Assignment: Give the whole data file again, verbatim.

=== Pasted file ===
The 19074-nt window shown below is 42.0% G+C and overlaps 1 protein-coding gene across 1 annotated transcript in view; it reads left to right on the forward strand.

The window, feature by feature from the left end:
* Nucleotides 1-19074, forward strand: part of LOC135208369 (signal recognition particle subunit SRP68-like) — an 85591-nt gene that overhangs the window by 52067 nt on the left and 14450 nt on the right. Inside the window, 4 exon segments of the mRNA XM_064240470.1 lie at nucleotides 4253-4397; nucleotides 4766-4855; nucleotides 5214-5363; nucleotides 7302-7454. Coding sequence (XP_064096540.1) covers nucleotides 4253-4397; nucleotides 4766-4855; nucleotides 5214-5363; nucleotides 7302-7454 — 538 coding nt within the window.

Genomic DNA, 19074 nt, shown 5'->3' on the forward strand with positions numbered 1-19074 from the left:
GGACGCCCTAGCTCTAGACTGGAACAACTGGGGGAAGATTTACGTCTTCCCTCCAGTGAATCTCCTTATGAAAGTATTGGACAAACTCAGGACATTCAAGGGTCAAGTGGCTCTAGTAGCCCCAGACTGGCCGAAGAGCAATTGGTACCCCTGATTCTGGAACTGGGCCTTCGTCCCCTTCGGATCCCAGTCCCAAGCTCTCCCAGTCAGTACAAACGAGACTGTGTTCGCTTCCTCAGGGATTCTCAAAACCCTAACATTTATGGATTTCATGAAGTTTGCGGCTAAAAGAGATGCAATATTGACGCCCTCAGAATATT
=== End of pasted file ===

The 19074-nt window shown below is 42.0% G+C and overlaps 1 protein-coding gene across 1 annotated transcript in view; it reads left to right on the forward strand.

The window, feature by feature from the left end:
* Nucleotides 1-19074, forward strand: part of LOC135208369 (signal recognition particle subunit SRP68-like) — an 85591-nt gene that overhangs the window by 52067 nt on the left and 14450 nt on the right. Inside the window, 4 exon segments of the mRNA XM_064240470.1 lie at nucleotides 4253-4397; nucleotides 4766-4855; nucleotides 5214-5363; nucleotides 7302-7454. Coding sequence (XP_064096540.1) covers nucleotides 4253-4397; nucleotides 4766-4855; nucleotides 5214-5363; nucleotides 7302-7454 — 538 coding nt within the window.

Genomic DNA, 19074 nt, shown 5'->3' on the forward strand with positions numbered 1-19074 from the left:
GGACGCCCTAGCTCTAGACTGGAACAACTGGGGGAAGATTTACGTCTTCCCTCCAGTGAATCTCCTTATGAAAGTATTGGACAAACTCAGGACATTCAAGGGTCAAGTGGCTCTAGTAGCCCCAGACTGGCCGAAGAGCAATTGGTACCCCTGATTCTGGAACTGGGCCTTCGTCCCCTTCGGATCCCAGTCCCAAGCTCTCCCAGTCAGTACAAACGAGACTGTGTTCGCTTCCTCAGGGATTCTCAAAACCCTAACATTTATGGATTTCATGAAGTTTGCGGCTAAAAGAGATGCAATATTGACGCCCTCAGAATATT